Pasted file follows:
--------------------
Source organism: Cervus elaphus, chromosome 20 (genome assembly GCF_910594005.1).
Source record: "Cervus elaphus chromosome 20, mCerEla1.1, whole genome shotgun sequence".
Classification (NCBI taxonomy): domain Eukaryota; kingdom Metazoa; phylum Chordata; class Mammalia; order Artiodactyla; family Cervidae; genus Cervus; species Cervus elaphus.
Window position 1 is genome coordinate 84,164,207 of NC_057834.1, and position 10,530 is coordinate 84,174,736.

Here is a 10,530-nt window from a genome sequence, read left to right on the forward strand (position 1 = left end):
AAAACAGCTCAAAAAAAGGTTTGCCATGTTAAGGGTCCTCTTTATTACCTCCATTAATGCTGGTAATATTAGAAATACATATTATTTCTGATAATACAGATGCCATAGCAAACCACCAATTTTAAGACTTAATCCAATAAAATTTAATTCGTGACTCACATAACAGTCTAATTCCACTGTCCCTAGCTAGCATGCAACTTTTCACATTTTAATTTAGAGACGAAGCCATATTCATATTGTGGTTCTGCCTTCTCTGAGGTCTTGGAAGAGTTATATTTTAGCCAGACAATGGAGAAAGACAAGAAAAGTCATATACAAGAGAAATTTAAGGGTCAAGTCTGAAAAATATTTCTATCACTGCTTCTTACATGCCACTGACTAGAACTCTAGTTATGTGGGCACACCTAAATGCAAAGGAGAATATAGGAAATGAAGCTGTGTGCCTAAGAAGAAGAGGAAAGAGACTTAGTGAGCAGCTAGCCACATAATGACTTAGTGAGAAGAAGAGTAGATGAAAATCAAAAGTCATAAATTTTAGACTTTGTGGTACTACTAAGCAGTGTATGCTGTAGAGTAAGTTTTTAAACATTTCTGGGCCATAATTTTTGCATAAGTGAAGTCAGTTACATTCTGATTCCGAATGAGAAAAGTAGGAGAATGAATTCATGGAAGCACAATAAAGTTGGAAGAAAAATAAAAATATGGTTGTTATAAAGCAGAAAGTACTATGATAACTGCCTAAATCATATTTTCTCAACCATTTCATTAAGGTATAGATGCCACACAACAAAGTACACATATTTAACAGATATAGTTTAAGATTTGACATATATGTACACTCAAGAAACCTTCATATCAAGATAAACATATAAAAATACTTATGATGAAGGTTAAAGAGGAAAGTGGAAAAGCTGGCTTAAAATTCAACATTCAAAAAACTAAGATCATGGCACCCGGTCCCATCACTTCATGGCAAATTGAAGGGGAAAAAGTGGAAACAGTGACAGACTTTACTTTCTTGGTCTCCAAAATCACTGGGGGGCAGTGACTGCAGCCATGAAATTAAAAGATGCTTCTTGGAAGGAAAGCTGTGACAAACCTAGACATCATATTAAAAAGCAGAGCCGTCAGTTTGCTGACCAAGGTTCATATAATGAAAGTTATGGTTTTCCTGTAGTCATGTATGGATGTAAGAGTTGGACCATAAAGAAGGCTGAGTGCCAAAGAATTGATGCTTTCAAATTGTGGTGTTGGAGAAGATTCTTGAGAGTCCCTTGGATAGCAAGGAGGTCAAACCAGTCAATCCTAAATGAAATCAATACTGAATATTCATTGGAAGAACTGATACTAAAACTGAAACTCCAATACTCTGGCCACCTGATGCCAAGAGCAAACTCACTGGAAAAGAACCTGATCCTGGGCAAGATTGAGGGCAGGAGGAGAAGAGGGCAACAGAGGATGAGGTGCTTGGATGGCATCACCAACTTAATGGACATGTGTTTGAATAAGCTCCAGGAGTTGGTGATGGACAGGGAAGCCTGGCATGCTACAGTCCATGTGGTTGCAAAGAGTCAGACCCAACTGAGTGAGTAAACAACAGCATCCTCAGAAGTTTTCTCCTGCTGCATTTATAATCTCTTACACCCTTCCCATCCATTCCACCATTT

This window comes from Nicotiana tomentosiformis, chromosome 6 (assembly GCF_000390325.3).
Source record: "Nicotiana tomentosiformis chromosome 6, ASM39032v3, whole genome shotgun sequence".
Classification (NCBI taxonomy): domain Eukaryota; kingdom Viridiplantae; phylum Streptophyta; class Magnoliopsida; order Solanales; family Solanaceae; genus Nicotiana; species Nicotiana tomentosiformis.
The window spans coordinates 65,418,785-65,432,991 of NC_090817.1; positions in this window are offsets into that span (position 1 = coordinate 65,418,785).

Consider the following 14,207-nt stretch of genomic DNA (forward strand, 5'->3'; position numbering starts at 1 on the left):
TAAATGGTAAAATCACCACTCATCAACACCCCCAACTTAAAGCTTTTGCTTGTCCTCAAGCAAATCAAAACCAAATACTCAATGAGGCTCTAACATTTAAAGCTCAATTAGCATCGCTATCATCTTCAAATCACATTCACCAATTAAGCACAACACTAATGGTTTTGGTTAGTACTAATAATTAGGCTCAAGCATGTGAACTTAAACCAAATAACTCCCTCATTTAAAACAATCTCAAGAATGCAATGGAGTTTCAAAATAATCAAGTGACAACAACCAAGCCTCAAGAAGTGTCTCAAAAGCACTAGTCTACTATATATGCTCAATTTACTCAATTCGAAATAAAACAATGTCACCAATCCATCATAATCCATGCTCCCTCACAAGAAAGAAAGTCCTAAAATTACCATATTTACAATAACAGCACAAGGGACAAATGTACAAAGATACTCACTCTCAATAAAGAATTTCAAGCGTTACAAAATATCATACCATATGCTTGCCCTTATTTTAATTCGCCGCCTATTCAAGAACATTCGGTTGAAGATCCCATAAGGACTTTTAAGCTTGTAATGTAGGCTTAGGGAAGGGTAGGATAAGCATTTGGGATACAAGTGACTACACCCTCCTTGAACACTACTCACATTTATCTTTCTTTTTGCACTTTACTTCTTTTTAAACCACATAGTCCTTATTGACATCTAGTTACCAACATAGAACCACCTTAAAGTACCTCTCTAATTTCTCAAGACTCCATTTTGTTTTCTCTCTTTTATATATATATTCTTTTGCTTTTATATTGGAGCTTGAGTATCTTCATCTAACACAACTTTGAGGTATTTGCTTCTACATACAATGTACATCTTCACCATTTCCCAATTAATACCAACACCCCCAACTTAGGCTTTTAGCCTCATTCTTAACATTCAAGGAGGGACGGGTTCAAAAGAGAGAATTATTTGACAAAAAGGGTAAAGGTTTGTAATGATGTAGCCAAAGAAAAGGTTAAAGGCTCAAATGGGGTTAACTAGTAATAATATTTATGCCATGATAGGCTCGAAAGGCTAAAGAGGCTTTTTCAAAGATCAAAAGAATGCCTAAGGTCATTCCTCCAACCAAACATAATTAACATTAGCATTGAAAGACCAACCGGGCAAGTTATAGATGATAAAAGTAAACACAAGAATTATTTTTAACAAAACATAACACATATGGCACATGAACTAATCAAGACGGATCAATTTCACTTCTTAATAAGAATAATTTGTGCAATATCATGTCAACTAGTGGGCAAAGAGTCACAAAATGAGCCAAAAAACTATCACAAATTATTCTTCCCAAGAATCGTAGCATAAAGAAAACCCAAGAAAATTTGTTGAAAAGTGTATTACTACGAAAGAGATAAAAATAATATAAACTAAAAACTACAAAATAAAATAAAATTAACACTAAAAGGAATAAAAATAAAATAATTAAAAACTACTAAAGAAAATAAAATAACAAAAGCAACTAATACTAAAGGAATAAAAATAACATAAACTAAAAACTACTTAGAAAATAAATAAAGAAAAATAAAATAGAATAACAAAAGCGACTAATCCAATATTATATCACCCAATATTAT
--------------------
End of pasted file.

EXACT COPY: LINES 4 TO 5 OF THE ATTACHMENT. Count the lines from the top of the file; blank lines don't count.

Window position 1 is genome coordinate 84,164,207 of NC_057834.1, and position 10,530 is coordinate 84,174,736.

Here is a 10,530-nt window from a genome sequence, read left to right on the forward strand (position 1 = left end):